Firstly a reminder of the Purpose of Local Government according to the Local Government Act.
‘ to meet the current and future needs of communities for good-quality local infrastructure, local public services, and performance of regulatory functions in a way that is most cost-effective for households and businesses’.
The Act goes on to describe ‘good quality’ as:
‘efficient, effective and appropriate to present and anticipated future circumstances’
This Purpose provides the yardstick for measuring politicians’ performance.
The only infrastructure provided so far by this Local Board is the newly constructed bridle bridge on O’Brien’s Rd, near the entrance to Onetangi Sports Park. At a staggering cost of $175,000, it is a very expensive means of getting the occasional horse or pedestrian off the road, assuming a horse will use it and assuming there is any traffic around to necessitate doing so. Stacked up against other footpath priorities, it is hard to see how this one even got off the ground, aside from its importance to the Board Chairman and his own horses that is. Conclusion – neither efficient nor effective.
No further infrastructure projects initiated by this Board have been completed. The Board, in a fit of who knows what, handed back to Council $1.4 million of fully funded project money inherited from the first Local Board to provide for boat ramps, Onetangi Sports Park pavilion extensions, and the upgrade of the old library space.
They failed to progress the community swimming pool project already initiated by the first Board, instead heading off in a new direction and pursuing a school pool. They then failed to obtain the $5 million funding from the Governing Body needed for construction. Conspicuous by its absence was any foresight on running costs and public access or plans on how to fund ongoing maintenance.
Local public services
No new local public services have been provided. A whopping $500,000 has been given to favoured Trusts for reports, consultants, plans and education. There is no accountability or transparency for the public to know exactly how these grants have been spent and no measurable outcomes. In other words, a lot of hooey and not a lot of dooey.
Performance of regulatory function
Keeping on top of Council’s regulatory functions requires knowledge of what’s going on and why. This includes attendance at workshops, on Waiheke and in town; Local Board business meetings; making presentations to the Governing Body of Auckland Council; formulation of a Local Board plan and acquiring budgets/ funding for future local projects.
This Board has doubled the cost of its business meetings by holding them fortnightly instead of the usual monthly. It has been rare for all five members to attend meetings. One Board member, Becs Ballard, has attended only one of the fortnightly local board workshops in over two years. All Board members are expected to make monthly written reports on their portfolio areas. Only Shirin Brown has managed this. Despite the fact that the Chairman now has a personal secretary to do the majority of his work for him, his contribution has been conspicuous by its absence.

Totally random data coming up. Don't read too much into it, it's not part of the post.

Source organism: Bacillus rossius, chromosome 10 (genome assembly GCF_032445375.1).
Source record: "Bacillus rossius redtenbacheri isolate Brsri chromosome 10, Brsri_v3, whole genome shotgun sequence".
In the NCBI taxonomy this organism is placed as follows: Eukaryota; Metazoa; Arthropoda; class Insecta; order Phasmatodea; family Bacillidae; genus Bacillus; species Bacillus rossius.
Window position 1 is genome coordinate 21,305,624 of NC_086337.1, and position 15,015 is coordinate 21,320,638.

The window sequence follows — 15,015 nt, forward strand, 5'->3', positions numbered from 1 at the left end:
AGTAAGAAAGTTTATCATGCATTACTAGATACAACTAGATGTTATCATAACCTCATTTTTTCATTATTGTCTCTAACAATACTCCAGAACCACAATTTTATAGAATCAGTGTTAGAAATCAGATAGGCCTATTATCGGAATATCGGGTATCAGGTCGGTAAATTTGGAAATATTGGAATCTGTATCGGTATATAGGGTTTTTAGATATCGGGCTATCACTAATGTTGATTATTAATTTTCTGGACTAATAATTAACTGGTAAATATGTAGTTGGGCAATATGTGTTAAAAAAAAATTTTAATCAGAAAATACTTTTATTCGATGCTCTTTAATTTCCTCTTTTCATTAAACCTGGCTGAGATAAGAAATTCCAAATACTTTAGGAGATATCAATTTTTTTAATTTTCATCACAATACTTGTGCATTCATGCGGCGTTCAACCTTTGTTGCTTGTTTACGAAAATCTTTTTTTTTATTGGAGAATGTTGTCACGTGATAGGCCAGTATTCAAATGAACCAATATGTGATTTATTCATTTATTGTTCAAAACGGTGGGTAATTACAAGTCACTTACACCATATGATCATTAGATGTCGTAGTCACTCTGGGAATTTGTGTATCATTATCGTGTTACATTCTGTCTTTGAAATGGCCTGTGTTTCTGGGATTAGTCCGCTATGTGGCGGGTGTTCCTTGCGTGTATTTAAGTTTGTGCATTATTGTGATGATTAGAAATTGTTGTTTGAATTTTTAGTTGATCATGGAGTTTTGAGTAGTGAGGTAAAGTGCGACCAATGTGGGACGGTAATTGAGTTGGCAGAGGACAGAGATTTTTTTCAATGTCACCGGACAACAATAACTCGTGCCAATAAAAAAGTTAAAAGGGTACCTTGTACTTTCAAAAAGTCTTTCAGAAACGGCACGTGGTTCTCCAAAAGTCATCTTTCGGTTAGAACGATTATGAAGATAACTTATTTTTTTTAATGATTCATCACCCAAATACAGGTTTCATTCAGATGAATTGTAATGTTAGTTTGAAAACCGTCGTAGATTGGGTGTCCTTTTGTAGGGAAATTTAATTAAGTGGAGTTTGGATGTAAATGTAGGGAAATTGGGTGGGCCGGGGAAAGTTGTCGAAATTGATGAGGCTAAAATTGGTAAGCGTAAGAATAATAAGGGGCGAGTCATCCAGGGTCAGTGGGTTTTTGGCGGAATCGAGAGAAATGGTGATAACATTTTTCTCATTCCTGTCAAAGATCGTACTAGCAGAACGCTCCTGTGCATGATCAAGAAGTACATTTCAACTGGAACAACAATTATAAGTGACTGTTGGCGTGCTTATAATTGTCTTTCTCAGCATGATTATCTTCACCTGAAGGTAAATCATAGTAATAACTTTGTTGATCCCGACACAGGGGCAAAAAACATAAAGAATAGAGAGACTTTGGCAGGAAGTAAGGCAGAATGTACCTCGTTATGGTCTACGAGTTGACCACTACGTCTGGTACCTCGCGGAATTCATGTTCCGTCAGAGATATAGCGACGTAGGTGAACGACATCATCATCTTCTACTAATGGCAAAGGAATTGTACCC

Shirin Brown is the only member to have voted against a decision of the Board. For her ‘treachery’, she was demoted from her job as Deputy Chair.
Board member John Meeuwsen has failed to honour his oath of office, earned a reputation for ‘anger management’ issues and spent his time and our money trying to establish a breakaway Council.
As Chairman, Paul Walden must shoulder the responsibility for losing Waiheke so much valuable funding. The first Waiheke Local Board pulled out all the stops and negotiated a package of millions of dollars in funds and projects to ensure Waiheke benefited from the new Supercity regime. After Great Barrier, Waiheke had the most funding per capita in the region. Within weeks of taking over, Walden had blown it.
Walden inherited fully funded capital expenditure projects worth millions, which he either cancelled or handed back to Council. He inherited an annual budget of over $600,000 capital expenditure (capex); over $400,000 operating expenditure (opex) and a $200,000 pa Local Board Transport Capital Fund. At the end of Year two he has failed to secure any new funding, had the capex reduced to $200,000 and opex to under $200,000. The $200,000 transport fund remains but has so far been squandered on vanity projects – the bridle bridge and associated bridle path. Any already identified transport issues seem to have been ditched.
There will be no fully funded projects for the next Board to inherit.
Scores (out of 5):
Ballard 0 for a non-event
Brown 2 for attendance and attempting to show some independence
Meeuwsen minus 1 for continually losing his cool and trying to de-amalgamate
Treadwell 0 for just going along with the crowd and getting completely lost in it
Walden 1 for – well, nothing really
Overall Performance: Fail
We should expect more from people who are being paid handsomely to represent the community and who have sworn an oath to do so in a fair and unbiased fashion.
Sometimes a picture is worth a thousand words. These two photographs sum up the achievements of the first and second Waiheke Local Boards.